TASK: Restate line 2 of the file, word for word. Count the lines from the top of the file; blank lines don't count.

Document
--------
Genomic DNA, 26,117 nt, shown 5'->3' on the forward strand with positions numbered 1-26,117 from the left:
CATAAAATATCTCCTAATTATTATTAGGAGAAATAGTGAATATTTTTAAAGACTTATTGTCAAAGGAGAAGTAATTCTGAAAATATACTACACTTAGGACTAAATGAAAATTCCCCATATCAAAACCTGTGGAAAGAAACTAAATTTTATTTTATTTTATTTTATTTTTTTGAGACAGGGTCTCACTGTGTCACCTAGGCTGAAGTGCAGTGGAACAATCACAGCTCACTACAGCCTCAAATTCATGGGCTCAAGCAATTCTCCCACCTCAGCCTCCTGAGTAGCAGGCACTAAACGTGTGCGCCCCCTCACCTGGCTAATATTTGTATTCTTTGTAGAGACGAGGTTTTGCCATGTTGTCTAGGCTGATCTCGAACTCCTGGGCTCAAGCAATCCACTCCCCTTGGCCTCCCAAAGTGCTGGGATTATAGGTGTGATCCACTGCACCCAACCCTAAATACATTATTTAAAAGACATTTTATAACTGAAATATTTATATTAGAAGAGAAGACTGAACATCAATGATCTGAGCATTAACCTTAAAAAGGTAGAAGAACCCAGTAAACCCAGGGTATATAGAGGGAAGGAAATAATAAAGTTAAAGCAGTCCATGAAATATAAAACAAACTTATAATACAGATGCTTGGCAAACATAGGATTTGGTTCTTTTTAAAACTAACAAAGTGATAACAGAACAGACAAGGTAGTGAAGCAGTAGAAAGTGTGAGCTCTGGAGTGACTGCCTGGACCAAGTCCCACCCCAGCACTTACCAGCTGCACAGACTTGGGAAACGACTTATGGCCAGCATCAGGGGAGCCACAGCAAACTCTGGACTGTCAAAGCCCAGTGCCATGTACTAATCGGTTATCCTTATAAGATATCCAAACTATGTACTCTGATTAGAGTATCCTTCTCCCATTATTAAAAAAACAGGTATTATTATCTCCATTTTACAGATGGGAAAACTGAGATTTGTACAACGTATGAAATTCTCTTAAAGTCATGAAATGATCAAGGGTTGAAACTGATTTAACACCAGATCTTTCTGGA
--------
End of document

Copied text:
CATAAAATATCTCCTAATTATTATTAGGAGAAATAGTGAATATTTTTAAAGACTTATTGTCAAAGGAGAAGTAATTCTGAAAATATACTACACTTAGGACTAAATGAAAATTCCCCATATCAAAACCTGTGGAAAGAAACTAAATTTTATTTTATTTTATTTTATTTTTTTGAGACAGGGTCTCACTGTGTCACCTAGGCTGAAGTGCAGTGGAACAATCACAGCTCACTACAGCCTCAAATTCATGGGCTCAAGCAATTCTCCCACCTCAGCCTCCTGAGTAGCAGGCACTAAACGTGTGCGCCCCCTCACCTGGCTAATATTTGTATTCTTTGTAGAGACGAGGTTTTGCCATGTTGTCTAGGCTGATCTCGAACTCCTGGGCTCAAGCAATCCACTCCCCTTGGCCTCCCAAAGTGCTGGGATTATAGGTGTGATCCACTGCACCCAACCCTAAATACATTATTTAAAAGACATTTTATAACTGAAATATTTATATTAGAAGAGAAGACTGAACATCAATGATCTGAGCATTAACCTTAAAAAGGTAGAAGAACCCAGTAAACCCAGGGTATATAGAGGGAAGGAAATAATAAAGTTAAAGCAGTCCATGAAATATAAAACAAACTTATAATACAGATGCTTGGCAAACATAGGATTTGGTTCTTTTTAAAACTAACAAAGTGATAACAGAACAGACAAGGTAGTGAAGCAGTAGAAAGTGTGAGCTCTGGAGTGACTGCCTGGACCAAGTCCCACCCCAGCACTTACCAGCTGCACAGACTTGGGAAACGACTTATGGCCAGCATCAGGGGAGCCACAGCAAACTCTGGACTGTCAAAGCCCAGTGCCATGTACTAATCGGTTATCCTTATAAGATATCCAAACTATGTACTCTGATTAGAGTATCCTTCTCCCATTATTAAAAAAACAGGTATTATTATCTCCATTTTACAGATGGGAAAACTGAGATTTGTACAACGTATGAAATTCTCTTAAAGTCATGAAATGATCAAGGGTTGAAACTGATTTAACACCAGATCTTTCTGGA